Top Tips For Treating Feline Intoxications
When it comes to problematic ingestions dogs are the usual suspects, but the ASPCA Animal Poison Control Center advises not to forget about cats.
Felines may have more discerning tastes, but there are important things to know about cats when it comes to toxicities.
Know Your Lilies
Easter lily, day lily, calla lily, peace lily—there are many different types of lilies and they don’t all present the same concerns. True lilies (Lilium sp, Hemerocallis sp) can cause acute renal injury while Calla (Zantedeschia sp) and Peace (Spathiphyllum sp) lilies will cause oral irritation and gastrointestinal upset.
Cats Are Not Small Dogs
- For inducing emesis avoid hydrogen peroxide and apomorphine. While these may be highly effective emetics in dogs, they don’t work so well in cats. A cat’s chemoreceptor trigger zone (CRTZ) largely has alpha 2 receptors so drugs like xylazine or dexmedetomidine are more likely to work. Even with the right drug however, on average cats only vomit about 60% of the time.
- Cats, unlike dogs, are not sensitive to xylitol. In dogs who ingest xylitol we see a large release of insulin leading to hypoglycemia and, by an unknown mechanism, liver injury. When cats were fed xylitol hypoglycemia and liver injury was not reported.
- Cats are more sensitive to onions and garlic than dogs. Hemolytic anemia and methemoglobinemia are possible if a cat ingested 5g/kg or more of onions, but for dogs they would need to eat 3-6 times that amount before hematologic changes may be a concern.
- Small things come with big problems. Due to their unique physiology, cats are more sensitive to a number of toxins as compared to dogs.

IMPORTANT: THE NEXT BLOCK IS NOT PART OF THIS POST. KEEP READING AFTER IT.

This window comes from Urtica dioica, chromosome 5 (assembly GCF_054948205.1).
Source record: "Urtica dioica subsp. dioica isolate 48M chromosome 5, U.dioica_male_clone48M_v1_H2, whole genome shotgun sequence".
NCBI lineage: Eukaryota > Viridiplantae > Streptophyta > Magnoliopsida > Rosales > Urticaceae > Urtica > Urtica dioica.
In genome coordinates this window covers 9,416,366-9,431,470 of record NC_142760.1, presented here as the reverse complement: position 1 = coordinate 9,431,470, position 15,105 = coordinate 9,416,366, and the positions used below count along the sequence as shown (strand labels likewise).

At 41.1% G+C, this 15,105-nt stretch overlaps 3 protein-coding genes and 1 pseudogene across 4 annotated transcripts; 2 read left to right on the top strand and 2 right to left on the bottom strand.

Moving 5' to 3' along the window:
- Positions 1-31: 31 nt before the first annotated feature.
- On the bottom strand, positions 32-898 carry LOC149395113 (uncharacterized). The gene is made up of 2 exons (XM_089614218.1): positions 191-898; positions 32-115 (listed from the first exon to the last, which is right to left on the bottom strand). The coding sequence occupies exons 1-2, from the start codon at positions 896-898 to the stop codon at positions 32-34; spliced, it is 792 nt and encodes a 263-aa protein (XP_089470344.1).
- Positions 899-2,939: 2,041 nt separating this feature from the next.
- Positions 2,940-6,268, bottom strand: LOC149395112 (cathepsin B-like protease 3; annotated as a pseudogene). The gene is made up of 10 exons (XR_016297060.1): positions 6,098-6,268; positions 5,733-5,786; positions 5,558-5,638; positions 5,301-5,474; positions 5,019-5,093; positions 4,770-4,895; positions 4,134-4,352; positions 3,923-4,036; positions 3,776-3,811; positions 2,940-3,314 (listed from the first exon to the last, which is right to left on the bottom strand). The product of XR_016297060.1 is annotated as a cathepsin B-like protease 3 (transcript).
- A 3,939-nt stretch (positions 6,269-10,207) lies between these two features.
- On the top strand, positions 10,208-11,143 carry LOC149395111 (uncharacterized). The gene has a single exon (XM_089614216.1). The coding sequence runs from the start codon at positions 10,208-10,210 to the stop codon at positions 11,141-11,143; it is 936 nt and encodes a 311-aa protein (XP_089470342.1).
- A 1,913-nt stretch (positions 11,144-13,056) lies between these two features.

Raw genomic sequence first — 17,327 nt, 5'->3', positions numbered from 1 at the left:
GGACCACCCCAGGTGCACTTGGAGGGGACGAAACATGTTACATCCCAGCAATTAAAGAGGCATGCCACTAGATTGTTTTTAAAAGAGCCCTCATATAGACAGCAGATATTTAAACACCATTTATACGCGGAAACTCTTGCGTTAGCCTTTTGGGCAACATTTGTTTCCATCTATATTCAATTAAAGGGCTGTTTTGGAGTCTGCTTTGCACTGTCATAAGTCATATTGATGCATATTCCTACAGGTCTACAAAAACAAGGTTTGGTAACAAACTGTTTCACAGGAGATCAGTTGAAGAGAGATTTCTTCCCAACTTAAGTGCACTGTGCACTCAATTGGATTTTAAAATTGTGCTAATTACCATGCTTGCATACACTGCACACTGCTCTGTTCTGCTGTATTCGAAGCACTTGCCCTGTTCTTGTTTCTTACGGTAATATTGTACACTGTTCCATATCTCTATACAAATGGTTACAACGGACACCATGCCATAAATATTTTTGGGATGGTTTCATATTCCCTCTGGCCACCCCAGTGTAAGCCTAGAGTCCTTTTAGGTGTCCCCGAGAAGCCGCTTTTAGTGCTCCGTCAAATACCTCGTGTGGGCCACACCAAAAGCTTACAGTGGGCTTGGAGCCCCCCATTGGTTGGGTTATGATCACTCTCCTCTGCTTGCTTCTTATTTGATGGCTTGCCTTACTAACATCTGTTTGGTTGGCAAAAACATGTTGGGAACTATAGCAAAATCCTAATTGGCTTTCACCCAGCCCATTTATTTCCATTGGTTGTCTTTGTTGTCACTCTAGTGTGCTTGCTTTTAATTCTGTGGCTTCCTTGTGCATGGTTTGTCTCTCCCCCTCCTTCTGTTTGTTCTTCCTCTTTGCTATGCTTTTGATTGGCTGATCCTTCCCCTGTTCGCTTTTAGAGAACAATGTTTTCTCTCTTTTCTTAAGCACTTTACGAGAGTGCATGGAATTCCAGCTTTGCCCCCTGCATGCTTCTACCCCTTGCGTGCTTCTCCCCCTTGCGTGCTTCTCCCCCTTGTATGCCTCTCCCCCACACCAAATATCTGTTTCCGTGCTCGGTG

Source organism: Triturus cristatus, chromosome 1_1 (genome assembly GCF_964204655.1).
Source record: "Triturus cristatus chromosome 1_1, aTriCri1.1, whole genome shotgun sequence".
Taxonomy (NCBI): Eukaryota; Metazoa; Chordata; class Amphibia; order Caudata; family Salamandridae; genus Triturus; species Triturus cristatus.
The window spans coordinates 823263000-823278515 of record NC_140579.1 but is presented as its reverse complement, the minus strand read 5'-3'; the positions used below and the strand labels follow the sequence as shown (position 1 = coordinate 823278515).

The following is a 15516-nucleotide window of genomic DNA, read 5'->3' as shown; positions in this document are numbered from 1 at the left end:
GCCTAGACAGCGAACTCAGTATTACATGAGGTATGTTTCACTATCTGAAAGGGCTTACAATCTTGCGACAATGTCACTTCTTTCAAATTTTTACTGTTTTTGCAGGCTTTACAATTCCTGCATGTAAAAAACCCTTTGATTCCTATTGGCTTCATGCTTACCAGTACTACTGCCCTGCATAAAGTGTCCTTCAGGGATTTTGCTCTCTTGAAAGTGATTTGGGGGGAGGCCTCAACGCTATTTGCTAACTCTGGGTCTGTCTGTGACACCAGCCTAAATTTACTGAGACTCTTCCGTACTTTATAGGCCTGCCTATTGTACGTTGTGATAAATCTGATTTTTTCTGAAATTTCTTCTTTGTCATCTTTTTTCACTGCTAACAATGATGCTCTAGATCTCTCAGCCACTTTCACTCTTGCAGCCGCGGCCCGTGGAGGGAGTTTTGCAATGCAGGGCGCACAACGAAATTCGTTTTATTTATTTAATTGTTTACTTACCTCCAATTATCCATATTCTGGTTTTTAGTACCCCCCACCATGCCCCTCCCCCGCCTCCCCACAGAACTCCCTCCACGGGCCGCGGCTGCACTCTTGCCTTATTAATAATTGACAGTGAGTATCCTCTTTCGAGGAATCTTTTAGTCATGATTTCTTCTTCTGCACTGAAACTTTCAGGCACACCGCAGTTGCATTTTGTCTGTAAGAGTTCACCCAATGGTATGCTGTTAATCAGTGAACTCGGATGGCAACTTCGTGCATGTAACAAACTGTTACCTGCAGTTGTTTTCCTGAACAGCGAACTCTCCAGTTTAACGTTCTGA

- Due to their inability to glucuronidate, cats are at risk for methemoglobinemia with exposure to acetaminophen at much smaller doses as compared to dogs.
- They are also about 6-8x as sensitive to bromethalin as compared to dogs.
- When it comes to overdoses of NSAIDs, once again cats are more sensitive whether it be carprofen, ibuprofen, diclofenac or meloxicam.
Permethrin, Permethrin, Permethrin
Besides lilies, concentrated permethrin containing flea products (particularly dog spot-on products) remain a common feline toxicant. Remind pet owners that if product has a cat with a big X through it, is not merely a suggestion—it’s an absolute no.
Make sure any flea products sent home with pet owners are not only well labeled, but thorough instructions on how to appropriately administer the product have also been provided.
Finding the cause of sudden seizures in previously healthy cats may require a neurology or internal medicine work-up, but there are a few times when the cause may be related to a toxic exposure.
Before recommending any extended diagnostics, make sure to check the common toxic causes of seizures to see if a toxin could be the cause of the seizures.
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